A beautiful symphony of red could be seen — signally the arrival of autumn and with it, all its glory. I felt the sun’s ray cast it warm glow, it felt wonderful even as the cold wind blew against my face. Its warmth filling my heart with such joy. The sky was finally clear after 2 days of gloomy weather — Today was special.
It was November in Kyoto, Japan.
It was special for other reasons too, not only was it the first break in poor weather, today would be the end of a story of mine. One that started many years ago, with pains and anguished but ultimately rewarded with joy and satisfaction. Tried as I may, there would be nothing stopping today — both good and bad.
I slowly locked into the place the film leader onto the take up spool, tucked the canister into the camera before gently closing the back of my SLR and listened as the camera winded to the first shot.
There would be no going back — I had just loaded my last roll of Fortia SP.
Once it was shot and developed, I knew I would never again have the chance to shoot with it. My journey through Japan wasn’t done yet, but my journey with Fortia SP would be. What a journey it had been, not just for Fortia SP, but color slide film for me.
My first foray into film was done using slide film, it begins when a roll accidentally being loaded into my camera during university days. Sightseeing around Toowoomba, Australia, with no idea or understanding of film. When the roll had been developed, the results were abysmal and only continued to photograph again when my father bought me a digital camera for my return trip after the summer holidays. I didn’t return to shooting film until many years later.
It was when I befriended a film photographer by the name of Kimberly in Deviantart – half Malaysian and half Korean, living in Australia, she had an eye for capturing art and story in her work. I began to study her work.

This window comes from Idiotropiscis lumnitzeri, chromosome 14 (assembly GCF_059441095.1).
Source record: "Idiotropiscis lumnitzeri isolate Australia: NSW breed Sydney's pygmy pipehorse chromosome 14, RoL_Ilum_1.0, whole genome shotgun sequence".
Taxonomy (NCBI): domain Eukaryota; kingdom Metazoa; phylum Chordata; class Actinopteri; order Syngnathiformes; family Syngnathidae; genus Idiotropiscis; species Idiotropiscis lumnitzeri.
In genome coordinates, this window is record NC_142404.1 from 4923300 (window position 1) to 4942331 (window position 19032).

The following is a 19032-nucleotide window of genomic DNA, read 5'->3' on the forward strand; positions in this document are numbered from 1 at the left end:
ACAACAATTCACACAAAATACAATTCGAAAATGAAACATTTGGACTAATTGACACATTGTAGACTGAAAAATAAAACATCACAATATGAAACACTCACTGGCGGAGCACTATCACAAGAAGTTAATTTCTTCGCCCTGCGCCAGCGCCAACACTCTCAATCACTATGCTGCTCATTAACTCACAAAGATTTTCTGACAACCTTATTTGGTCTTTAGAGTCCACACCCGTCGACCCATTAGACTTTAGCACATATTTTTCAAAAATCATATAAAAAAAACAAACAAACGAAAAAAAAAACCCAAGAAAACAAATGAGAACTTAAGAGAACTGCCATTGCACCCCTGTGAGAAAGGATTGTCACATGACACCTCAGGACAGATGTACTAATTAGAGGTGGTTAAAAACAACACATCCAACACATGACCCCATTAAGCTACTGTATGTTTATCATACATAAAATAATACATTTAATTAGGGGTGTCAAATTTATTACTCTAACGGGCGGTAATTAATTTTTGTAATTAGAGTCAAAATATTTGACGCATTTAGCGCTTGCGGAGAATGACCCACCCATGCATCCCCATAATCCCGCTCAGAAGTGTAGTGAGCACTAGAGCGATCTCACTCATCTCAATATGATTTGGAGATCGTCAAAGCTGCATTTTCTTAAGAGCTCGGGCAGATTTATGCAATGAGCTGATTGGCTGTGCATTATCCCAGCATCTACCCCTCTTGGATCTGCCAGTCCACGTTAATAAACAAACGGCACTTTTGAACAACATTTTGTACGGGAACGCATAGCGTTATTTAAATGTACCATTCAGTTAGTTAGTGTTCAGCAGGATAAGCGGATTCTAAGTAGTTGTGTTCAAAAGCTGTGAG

Her film photography work was bold and very inspiring — so inspiring that I decided once again to try my hand at film. At the time, still trying to improve my own set of skills – to create good work, but many times failed miserably. Producing only subpar attempts or just plain smut that became distasteful on 2nd viewing, it was a very bad slump. Learning from her description, she had used slide film, this brought me back to my painful memories of using slide in previous years and so thought how could it be that such things had been produced with film like that? Regardless, the more I researched, the more I learned that the most spectacular work was always produced on slides. Which was good in a way as that was all the shops had in Penang at the time, mind you it was expired slide film but slide nonetheless.
First to find a good bargain film camera. I didn’t know where to look or what to get, it felt like a game where the rules weren’t clear at all. There was a moment when I thought I had found it when I held an old beat up fm2 in the many Georgetown shops — this was what I was looking for! But it was not meant to be as the price placed it well beyond my financial capability plus the camera needed some serious TLC or CLA in camera lingo before it would be back in working condition.
Having a clear goal of absolute bare minimum — A camera with a light meter, manual focusing and uses film. I was sure this would be the tool that would helped me improve my skills. Setting out again to find this camera, after much online searching and advice from the old sages of FotoKrazy members forum, and after posting a notice on Photomalaysia asking to buy Nikon Fm2 or Fm2n, I got a reply from forum member morpheuse.
A deal was struck and soon had the camera in my hand in pretty good condition, now came the next part, finding slide film.
Slide was the only film left in Penang shops (in the pro camera shops at least). With my first roll of Velvia 100F, I was careful to ensured my metering was spot on — slide film being intolerant of incorrect exposures. Any subtle mistakes would ruin an otherwise good shot. Many mistakes were made during this period and a dear price was paid as a result.
This was considered trial by fire so to speak and forced to learn from many mistakes, because the price for every poor shot developed would hurt dearly. Another painful part of the lesson, only 1 lab in the whole of Malaysia developed slide film and it was located in KL adding to the turnaround time before getting my slides back for inspection and further experimentation.
But when the first roll back, I was blown away by the results, nevermind that the composition were poor and exposure was slightly under — it was expired slide film afterall, being able to look at the film in it’s totality instead of staring at color inverse negs showed something thought not possible to feel anymore with digital — excitement, pure unadulterated excitement like my first taste of vanilla ice-cream — I wanted more.